Charitable Giving Is Good For The Heart, The Soul And The Tax Return
This time of year seems to be devoted to commercialism, which is not necessarily a bad thing. In fact, the benefits of spending money on that new big screen television, tablet or blender is a great way to support the economy as well as your favorite local businesses. As the “spirit of giving” continues to shape your holiday spending habits this year, don’t forget that there is another way to make a difference with your dollar – charitable giving.
Whether you choose to give on behalf of your business or yourself, a charitable gift will not only benefit the organization, it can favorably impact your tax return. Consider these tips before donating to make sure that you and your favorite organization will get the maximum benefit for every dollar donated.
1. You may only deduct gifts that are given to qualified charities.
In addition to qualified charities based in the United States, there are some charities in Canada, Mexico and Israel that are eligible under an income tax treaty between the U.S. and that country. Most churches, synagogues, temples, mosques and government agencies also qualify – even if they are not mentioned in the IRS’s comprehensive database.
2. Monetary donations are always welcome, but they are not always deductible.
Monetary donations made in the form of cash, check, electronic funds transfer, credit card and payroll deductions to any qualified charity may be deducted on your tax return. To claim the deduction though, you must have a valid bank record or a written statement from the charity that states the:
- Name of the charity
- Date the gift was given
- Amount of the gift
Remember: Monetary donations made to civic leagues, labor unions, chambers of commerce, homeowners associations, individuals, political groups, groups that lobby for law changes, political candidates for public office, or foreign charities other than those based in Canada, Mexico and Israel, cannot be deducted on your tax return.
3. Is that old couch a tax deduction?
Household items, including furniture, furnishing, electronics, appliances and linens all qualify for a deduction. A tax deduction for clothing, as long as it’s in good condition, is available as well. If you donate an item with a value of $500 or more, then you must include a qualified appraisal of the item with your tax return and file Form 8283. Regardless of what you donated and its value, you should document all information pertaining to the donation and keep it on file until the period of limitation expires. Information you will need to gather and retain includes:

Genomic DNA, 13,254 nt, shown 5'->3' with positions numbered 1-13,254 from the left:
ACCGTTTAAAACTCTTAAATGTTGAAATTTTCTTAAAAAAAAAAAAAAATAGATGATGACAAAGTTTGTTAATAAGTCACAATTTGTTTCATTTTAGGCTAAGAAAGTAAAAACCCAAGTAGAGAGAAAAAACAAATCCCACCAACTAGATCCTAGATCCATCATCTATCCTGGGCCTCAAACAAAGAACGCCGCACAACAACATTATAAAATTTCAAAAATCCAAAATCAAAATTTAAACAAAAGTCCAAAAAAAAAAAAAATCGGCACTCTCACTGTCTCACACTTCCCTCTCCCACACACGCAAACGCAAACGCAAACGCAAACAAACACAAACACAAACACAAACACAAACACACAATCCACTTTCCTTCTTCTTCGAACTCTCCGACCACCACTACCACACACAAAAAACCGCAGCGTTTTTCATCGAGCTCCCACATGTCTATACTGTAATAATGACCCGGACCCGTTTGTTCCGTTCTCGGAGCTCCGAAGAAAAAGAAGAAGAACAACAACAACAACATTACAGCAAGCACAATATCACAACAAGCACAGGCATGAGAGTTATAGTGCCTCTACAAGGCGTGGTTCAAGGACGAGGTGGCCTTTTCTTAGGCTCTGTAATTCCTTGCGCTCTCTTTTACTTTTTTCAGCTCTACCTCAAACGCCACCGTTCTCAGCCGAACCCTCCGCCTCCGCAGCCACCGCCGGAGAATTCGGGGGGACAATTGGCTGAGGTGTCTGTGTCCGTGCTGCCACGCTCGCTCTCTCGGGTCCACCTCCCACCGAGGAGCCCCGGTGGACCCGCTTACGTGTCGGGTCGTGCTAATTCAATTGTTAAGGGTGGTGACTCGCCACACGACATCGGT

- The name of the charity that is receiving the donation
- The date the donation was given
- The location of the charity
- A description of the property that was donated
- The method you used to determine the value of the property and what the fair market value of the property was determined to be
- What you paid to acquire the property
4. Mind the cap.
Be prepared for the IRS to cap how much of your contribution can be deducted. The amount you donate can’t exceed 50 percent of your adjusted gross income (AGI). This means that if you donate $30,000 to charity, if your AGI was $50,000 you could only claim $25,000 as a charitable deduction. Don’t give up on your ability to donate the remaining $5,000, though. In the event that you are unable to claim all of your contributions during the year they were made, you are still able to carry the deductions over to another year – up to five years. If in that time, you were not able to claim the deduction, then your ability to claim the deduction is lost. It’s also important to note that if you claim the standard deduction in a carryover year, the carryover is reduced by the amount that had been itemized in the first place.
5. Keep good records, regardless your donation.
In addition to the information you should already have on file, it is important to obtain acknowledgement for each deductible donation (money or property) of $250 or more from the organization that received the donation.
Email Rea & Associates to find out more about how making donations to your favorite charities can help you.Back to news listing